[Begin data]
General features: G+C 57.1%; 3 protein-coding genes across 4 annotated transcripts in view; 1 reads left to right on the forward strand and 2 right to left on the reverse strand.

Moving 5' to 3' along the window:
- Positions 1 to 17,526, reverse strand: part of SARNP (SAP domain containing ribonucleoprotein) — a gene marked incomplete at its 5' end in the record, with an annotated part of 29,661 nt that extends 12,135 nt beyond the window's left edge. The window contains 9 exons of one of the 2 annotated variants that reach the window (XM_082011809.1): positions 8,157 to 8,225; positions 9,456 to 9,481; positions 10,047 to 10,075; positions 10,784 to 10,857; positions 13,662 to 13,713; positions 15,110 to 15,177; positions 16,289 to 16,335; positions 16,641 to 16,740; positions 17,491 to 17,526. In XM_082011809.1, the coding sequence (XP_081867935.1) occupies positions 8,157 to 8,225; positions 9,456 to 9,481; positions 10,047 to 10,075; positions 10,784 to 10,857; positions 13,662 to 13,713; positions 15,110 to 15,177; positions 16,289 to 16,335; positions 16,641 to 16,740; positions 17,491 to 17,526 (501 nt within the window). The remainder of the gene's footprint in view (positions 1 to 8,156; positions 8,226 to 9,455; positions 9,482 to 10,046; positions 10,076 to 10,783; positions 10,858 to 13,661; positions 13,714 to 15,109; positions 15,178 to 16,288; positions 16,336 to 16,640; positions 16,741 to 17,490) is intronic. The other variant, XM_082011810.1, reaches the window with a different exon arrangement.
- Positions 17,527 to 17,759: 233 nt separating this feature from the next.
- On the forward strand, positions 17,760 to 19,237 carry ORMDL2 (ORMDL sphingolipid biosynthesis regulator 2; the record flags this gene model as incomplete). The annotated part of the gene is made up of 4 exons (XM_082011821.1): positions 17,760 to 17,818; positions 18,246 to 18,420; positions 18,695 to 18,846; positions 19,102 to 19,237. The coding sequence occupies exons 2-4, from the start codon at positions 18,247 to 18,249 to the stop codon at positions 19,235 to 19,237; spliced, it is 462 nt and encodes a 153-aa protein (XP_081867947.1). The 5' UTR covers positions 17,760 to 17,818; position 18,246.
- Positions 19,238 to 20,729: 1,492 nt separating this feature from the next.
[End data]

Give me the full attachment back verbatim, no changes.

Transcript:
General features: G+C 57.1%; 3 protein-coding genes across 4 annotated transcripts in view; 1 reads left to right on the forward strand and 2 right to left on the reverse strand.

Moving 5' to 3' along the window:
- Positions 1 to 17,526, reverse strand: part of SARNP (SAP domain containing ribonucleoprotein) — a gene marked incomplete at its 5' end in the record, with an annotated part of 29,661 nt that extends 12,135 nt beyond the window's left edge. The window contains 9 exons of one of the 2 annotated variants that reach the window (XM_082011809.1): positions 8,157 to 8,225; positions 9,456 to 9,481; positions 10,047 to 10,075; positions 10,784 to 10,857; positions 13,662 to 13,713; positions 15,110 to 15,177; positions 16,289 to 16,335; positions 16,641 to 16,740; positions 17,491 to 17,526. In XM_082011809.1, the coding sequence (XP_081867935.1) occupies positions 8,157 to 8,225; positions 9,456 to 9,481; positions 10,047 to 10,075; positions 10,784 to 10,857; positions 13,662 to 13,713; positions 15,110 to 15,177; positions 16,289 to 16,335; positions 16,641 to 16,740; positions 17,491 to 17,526 (501 nt within the window). The remainder of the gene's footprint in view (positions 1 to 8,156; positions 8,226 to 9,455; positions 9,482 to 10,046; positions 10,076 to 10,783; positions 10,858 to 13,661; positions 13,714 to 15,109; positions 15,178 to 16,288; positions 16,336 to 16,640; positions 16,741 to 17,490) is intronic. The other variant, XM_082011810.1, reaches the window with a different exon arrangement.
- Positions 17,527 to 17,759: 233 nt separating this feature from the next.
- On the forward strand, positions 17,760 to 19,237 carry ORMDL2 (ORMDL sphingolipid biosynthesis regulator 2; the record flags this gene model as incomplete). The annotated part of the gene is made up of 4 exons (XM_082011821.1): positions 17,760 to 17,818; positions 18,246 to 18,420; positions 18,695 to 18,846; positions 19,102 to 19,237. The coding sequence occupies exons 2-4, from the start codon at positions 18,247 to 18,249 to the stop codon at positions 19,235 to 19,237; spliced, it is 462 nt and encodes a 153-aa protein (XP_081867947.1). The 5' UTR covers positions 17,760 to 17,818; position 18,246.
- Positions 19,238 to 20,729: 1,492 nt separating this feature from the next.